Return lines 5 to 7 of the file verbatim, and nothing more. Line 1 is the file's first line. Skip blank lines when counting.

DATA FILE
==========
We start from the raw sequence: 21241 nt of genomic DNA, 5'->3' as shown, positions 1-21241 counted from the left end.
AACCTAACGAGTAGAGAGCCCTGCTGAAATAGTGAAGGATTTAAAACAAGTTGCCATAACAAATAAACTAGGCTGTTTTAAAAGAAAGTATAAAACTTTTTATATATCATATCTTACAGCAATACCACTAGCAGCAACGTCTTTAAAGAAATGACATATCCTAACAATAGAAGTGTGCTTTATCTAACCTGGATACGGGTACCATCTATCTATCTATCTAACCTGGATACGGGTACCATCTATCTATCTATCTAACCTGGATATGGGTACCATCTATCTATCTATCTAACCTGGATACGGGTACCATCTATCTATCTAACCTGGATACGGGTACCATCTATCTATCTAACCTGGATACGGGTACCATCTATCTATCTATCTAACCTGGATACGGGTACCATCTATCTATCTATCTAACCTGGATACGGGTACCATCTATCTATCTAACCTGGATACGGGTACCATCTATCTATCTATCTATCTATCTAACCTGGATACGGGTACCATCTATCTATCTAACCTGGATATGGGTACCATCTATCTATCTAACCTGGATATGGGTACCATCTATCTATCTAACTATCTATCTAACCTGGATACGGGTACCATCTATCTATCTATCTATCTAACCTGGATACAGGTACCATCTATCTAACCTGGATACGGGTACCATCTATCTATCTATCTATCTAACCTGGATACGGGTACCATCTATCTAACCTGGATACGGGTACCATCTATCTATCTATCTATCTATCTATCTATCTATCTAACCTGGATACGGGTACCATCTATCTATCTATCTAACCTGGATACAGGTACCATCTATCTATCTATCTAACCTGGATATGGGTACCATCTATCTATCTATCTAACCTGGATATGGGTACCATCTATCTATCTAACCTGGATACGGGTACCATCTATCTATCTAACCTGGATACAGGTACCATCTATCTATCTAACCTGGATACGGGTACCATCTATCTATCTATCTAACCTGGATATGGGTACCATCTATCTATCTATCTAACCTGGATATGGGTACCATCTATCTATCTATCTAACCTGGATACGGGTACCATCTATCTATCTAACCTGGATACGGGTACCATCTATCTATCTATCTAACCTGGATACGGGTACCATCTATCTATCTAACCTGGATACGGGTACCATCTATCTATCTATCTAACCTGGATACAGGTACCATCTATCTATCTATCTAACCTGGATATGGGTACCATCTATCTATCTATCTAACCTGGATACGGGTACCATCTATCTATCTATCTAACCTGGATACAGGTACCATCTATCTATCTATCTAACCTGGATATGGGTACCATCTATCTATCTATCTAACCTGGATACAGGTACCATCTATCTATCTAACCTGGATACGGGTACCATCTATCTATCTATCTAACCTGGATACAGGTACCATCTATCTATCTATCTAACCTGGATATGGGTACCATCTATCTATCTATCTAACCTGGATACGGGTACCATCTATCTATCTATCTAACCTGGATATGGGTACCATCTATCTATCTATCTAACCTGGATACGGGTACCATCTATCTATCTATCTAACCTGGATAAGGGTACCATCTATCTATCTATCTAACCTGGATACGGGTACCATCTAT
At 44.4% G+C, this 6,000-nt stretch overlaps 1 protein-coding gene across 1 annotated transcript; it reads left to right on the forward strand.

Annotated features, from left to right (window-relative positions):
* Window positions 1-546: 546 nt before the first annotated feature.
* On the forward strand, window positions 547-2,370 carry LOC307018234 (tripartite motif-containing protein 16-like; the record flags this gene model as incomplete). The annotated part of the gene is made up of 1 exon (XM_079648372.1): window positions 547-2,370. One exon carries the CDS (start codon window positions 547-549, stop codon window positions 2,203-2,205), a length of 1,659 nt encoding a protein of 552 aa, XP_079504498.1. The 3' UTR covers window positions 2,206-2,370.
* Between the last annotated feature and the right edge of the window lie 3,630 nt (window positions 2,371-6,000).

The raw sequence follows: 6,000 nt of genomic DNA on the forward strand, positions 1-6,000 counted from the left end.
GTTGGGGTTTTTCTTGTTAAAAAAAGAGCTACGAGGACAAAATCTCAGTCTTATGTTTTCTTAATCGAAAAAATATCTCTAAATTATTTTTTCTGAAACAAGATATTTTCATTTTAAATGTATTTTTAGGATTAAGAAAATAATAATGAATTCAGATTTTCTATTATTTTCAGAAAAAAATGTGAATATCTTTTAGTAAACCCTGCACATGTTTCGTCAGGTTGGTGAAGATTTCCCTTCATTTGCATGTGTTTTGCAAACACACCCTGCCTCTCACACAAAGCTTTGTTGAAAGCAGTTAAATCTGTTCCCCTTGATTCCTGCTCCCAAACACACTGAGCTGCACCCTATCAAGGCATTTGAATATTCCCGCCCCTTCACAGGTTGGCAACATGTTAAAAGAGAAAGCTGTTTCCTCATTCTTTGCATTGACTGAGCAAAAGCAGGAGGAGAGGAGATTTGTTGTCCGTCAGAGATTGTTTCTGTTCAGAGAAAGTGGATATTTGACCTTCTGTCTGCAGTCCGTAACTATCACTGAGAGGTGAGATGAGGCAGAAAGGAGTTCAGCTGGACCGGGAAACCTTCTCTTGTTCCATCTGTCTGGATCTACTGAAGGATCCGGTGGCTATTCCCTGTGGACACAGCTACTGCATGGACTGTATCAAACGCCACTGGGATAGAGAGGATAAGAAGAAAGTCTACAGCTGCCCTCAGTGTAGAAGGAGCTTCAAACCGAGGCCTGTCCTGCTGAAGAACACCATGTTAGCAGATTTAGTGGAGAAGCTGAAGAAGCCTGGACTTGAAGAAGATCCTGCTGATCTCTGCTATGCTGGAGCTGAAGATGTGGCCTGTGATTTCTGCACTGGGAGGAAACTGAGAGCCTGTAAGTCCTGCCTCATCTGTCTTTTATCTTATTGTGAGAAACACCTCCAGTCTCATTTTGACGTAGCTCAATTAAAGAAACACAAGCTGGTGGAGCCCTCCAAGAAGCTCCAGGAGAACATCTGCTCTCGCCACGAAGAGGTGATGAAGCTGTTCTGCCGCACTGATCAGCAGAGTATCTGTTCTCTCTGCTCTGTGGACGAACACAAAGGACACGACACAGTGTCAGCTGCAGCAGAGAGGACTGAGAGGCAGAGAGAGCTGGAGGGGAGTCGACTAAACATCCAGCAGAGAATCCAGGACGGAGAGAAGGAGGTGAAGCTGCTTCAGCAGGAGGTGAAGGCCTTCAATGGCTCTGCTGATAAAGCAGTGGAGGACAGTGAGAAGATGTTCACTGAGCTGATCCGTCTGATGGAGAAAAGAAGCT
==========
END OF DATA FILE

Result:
* Window positions 1-546: 546 nt before the first annotated feature.
* On the forward strand, window positions 547-2,370 carry LOC307018234 (tripartite motif-containing protein 16-like; the record flags this gene model as incomplete). The annotated part of the gene is made up of 1 exon (XM_079648372.1): window positions 547-2,370. One exon carries the CDS (start codon window positions 547-549, stop codon window positions 2,203-2,205), a length of 1,659 nt encoding a protein of 552 aa, XP_079504498.1. The 3' UTR covers window positions 2,206-2,370.
* Between the last annotated feature and the right edge of the window lie 3,630 nt (window positions 2,371-6,000).